The archived version of the beloved savethewords.org
The archived version of the beloved savethewords.org
An explanation of Facebook as one man sees it.
Try it out!
Give it a listen
A pretty good mix of the Lonely Goatheard from the sound of music
This is an activity list for the Barony of THREE RIVERS. Located near St. Louis Missouri. A branch of the SCA.
Free ebook written by Charles Dickens from google.
This is a website created by an alliance of webcomic creators to help stop and prevent human trafficking in the us and around the world. They support the non-for-profit agencies Love 146 and Gracehaven.
Every recipe for watermelon rind you'll ever need.
Doctors without borders is an awesome organization of doctors who volunteer their time and supplies to do both simple and life saving operations in places where it is not otherwise possible or affordable.
A good view of the potential for the x-box kinect. Especially real world uses.
Open DNS is a free network that has been the most effective anti-phishing and anti-porn blocker I have used or seen.
Large Alphabetical list of Leading Classical artists
From the page: "
MOTIVATING WITH RESPECT
Successful motivation should be based on the psychological laws of learning. Young people learn to follow patterns that produce results that are satisfactory to them.
Young people need to be motivated, not only to produce in athletics but also to exhibit self-discipline and responsible behavior. They need to be motivated to face the challenges and obligations of living. They must learn the art of self-control. They should be equipped with the personal strength needed to meet the demands imposed on them by their school, coach, peer group, and community.
There are those who believe that such characteristics cannot be taught (motivated). They say that the best you can do is send your athletes down the path of least resistance, as you sweep aside any hurdles they might encounter. The advocates of this laissez-faire philosophy would recommend that kids be allowed to fail in school, on the field, in the home, and anywhere else. In other words, let your athletes "do their own thing."
I reject this notion and have accumulated considerable evidence to refute it. Permissiveness has not been a failure; it has been a disaster. Kids thrive best in a coaching situation that has an atmosphere of genuine love, undergirded by reasonable, consistent discipline and enthusiastic motivation. Jack London wrote, "The best measurement of anything should be: does it work?" Motivation, as I practice it, works.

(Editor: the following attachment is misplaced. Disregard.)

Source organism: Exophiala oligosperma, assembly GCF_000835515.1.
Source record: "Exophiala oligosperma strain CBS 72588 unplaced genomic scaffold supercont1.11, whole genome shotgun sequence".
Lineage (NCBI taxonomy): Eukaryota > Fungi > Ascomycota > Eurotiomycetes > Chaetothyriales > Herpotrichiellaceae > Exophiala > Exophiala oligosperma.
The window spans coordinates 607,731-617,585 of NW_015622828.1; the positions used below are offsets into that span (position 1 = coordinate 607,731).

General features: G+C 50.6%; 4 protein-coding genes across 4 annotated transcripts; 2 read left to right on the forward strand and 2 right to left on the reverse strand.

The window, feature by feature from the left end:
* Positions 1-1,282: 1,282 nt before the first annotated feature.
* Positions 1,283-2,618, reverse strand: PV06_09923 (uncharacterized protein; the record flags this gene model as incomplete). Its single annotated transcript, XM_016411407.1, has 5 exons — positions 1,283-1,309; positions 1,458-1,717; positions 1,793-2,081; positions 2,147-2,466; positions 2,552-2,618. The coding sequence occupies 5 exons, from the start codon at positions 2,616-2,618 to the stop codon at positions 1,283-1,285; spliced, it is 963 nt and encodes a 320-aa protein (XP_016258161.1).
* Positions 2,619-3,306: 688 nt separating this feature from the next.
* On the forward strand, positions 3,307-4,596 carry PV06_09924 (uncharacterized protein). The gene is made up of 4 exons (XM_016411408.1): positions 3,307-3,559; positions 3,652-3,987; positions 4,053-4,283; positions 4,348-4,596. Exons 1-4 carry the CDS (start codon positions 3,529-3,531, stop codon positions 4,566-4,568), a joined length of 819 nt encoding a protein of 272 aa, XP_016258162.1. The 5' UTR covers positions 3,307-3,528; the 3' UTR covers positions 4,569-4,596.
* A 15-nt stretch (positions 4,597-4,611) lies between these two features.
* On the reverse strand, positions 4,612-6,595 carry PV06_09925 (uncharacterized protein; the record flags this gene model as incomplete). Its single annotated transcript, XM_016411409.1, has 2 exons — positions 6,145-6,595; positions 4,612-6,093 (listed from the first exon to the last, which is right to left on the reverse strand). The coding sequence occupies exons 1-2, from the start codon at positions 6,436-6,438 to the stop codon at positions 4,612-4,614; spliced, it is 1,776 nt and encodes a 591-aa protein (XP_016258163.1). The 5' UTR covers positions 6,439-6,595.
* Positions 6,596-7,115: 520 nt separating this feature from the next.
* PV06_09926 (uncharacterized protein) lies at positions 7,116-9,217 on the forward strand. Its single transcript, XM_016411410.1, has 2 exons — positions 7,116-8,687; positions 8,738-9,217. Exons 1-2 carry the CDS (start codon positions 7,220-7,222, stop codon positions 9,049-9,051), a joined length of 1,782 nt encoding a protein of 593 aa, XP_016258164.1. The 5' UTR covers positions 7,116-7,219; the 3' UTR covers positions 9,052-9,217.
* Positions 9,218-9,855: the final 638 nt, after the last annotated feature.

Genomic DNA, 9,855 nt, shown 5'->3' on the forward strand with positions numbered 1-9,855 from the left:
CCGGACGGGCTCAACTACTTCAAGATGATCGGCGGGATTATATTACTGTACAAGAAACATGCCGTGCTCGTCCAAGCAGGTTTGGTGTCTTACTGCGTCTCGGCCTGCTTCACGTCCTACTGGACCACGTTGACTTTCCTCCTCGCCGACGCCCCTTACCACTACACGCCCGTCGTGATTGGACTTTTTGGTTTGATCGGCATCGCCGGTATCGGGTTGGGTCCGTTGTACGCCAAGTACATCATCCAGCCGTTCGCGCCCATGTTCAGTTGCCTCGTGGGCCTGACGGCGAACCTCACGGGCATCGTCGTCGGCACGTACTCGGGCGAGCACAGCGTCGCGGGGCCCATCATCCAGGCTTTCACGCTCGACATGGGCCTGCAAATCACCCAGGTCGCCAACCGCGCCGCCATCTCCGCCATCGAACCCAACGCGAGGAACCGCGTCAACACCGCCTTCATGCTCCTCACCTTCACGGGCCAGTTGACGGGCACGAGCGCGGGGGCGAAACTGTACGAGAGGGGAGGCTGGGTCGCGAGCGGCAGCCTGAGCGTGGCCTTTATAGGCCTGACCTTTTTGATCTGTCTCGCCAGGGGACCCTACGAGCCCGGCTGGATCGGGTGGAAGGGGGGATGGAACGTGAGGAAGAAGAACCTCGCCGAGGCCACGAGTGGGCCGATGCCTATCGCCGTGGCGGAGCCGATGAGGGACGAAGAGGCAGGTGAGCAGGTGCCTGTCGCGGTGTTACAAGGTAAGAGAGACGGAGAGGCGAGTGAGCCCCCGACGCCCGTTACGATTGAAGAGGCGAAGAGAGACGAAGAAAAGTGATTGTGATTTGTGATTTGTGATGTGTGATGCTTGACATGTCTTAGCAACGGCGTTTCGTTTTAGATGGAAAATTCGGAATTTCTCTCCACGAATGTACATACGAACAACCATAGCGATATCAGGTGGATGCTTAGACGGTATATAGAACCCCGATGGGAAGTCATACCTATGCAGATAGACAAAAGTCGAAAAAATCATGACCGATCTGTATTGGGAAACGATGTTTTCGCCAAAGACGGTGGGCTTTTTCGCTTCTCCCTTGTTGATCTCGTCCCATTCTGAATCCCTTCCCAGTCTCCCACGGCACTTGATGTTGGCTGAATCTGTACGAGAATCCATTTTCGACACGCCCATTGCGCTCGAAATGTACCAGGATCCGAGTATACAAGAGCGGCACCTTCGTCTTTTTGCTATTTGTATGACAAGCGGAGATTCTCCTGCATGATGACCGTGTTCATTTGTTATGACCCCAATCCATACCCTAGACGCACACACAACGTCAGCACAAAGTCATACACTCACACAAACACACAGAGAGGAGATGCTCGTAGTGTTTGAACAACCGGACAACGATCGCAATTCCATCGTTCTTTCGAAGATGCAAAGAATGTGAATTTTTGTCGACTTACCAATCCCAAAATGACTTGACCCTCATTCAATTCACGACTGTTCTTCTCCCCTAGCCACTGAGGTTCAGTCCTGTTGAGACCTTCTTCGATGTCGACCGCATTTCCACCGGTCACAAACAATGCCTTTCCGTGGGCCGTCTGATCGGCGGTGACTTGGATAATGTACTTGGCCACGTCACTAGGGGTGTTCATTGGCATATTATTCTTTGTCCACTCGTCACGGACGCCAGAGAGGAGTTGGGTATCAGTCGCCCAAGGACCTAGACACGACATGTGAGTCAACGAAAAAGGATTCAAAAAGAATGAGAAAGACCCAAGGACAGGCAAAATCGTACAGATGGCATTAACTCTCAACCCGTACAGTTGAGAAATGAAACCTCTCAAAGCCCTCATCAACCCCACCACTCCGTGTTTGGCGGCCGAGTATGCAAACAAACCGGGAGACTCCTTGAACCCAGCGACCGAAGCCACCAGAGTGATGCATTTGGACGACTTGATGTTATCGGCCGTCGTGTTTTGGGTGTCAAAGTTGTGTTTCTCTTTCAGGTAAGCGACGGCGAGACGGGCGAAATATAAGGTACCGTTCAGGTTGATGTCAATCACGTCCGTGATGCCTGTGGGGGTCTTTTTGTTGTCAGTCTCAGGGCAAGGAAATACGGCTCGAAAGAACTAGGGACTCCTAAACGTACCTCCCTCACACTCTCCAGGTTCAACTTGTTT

The key to motivation is mutual respect. If you want the young athletes on your team to respect you, you must respect them. The only way this can happen is if you apply equal amounts of love and discipline. Then the motivation will naturally fall into place.
MOTIVATING FOR LIFE
This list is adapted and expanded from one originally compiled by Harry Schneider, coach of the Middle Country cross country team at Centereach High School, New York.
1. Compliment three people every day.
2. Watch a sunrise at least once a year.
3. Have a firm handshake.
4. Look people in the eye.
5. Say "thank you" a lot; write thank-you notes promptly.
6. Take time to listen to your favorite music all alone once each week.
7. Sing along with songs that you like.
8. Stand at attention and put your hand over your heart when singing the National Anthem.
9. Learn to identify the music of Chopin, Mozart, and Beethoven.
10. Be the first to say "hello."
11. Return all things you borrow.
12. Treat everyone you meet like you want to be treated.
13. Keep secrets.
14. Never give up on anyone.
15. Remember that miracles happen every day.
16. Show respect for teachers, for the police, and for your elders.
17. Don't waste time learning the "tricks of the trade"; instead learn the trade.
18. Control your temper.
19. Put the cap back on the toothpaste.
20. Take out the garbage without being told.
21. Enjoy beautiful things; always have something beautiful in sight.
22. Smile a lot; smile at someone once each hour for one full day.
23. Take responsibility for everything that you do or fail to do.
24. Accept a compliment with a simple "thank you."
25. Live so that when others think of fairness, caring, and integrity, they think of you.
26. Use your sense of humor to amuse, not abuse.
27. Dot your "i's" and cross your "t's."
28. Be brave; even if you're not, pretend to be, because no one can tell the difference.
29. Touch the ones you love.
30. Don't take good health and your body for granted.
31. Don't mess with drugs, alcohol, or smoking; enjoying life will give you everything the drugs could give you.
32. Avoid sarcastic remarks.
33. Earn trust, and learn to trust.
34. Slow dance.
35. Refill ice-cube trays.
36. Choose your friends carefully; you will influence each other greatly.
37. Make it a habit to do nice things for people who'll never find out.
38. Don't miss class.
39. Think big thoughts, but relish small pleasures.
40. Go for a walk alone at least once a week.
41. Never cheat.
42. Put a marshmallow in your hot chocolate.
43. Learn CPR.
44. Learn to listen; opportunity sometimes knocks very softly.
45. Know how to tie a tie.
46. Remember people's names.
47. When people are relating an important event that happened to them, don't try to top them with a story of your own; let them have the stage.
48. Be on time.
49. Never deprive someone of hope; it might be all they have.
50. Strive for excellence, not perfection.
51. Avoid negative people.
52. Be neat.
53. Realize that the person with big dreams is more powerful than one with all the facts.
54. Be kinder than necessary.
55. Give people a second chance, but not a third.
56. Never take action when you're angry.
57. Battle against prejudice or discri
He's not homeless, but he is doing it to inspire people to help the homeless. He has links on his youtube site.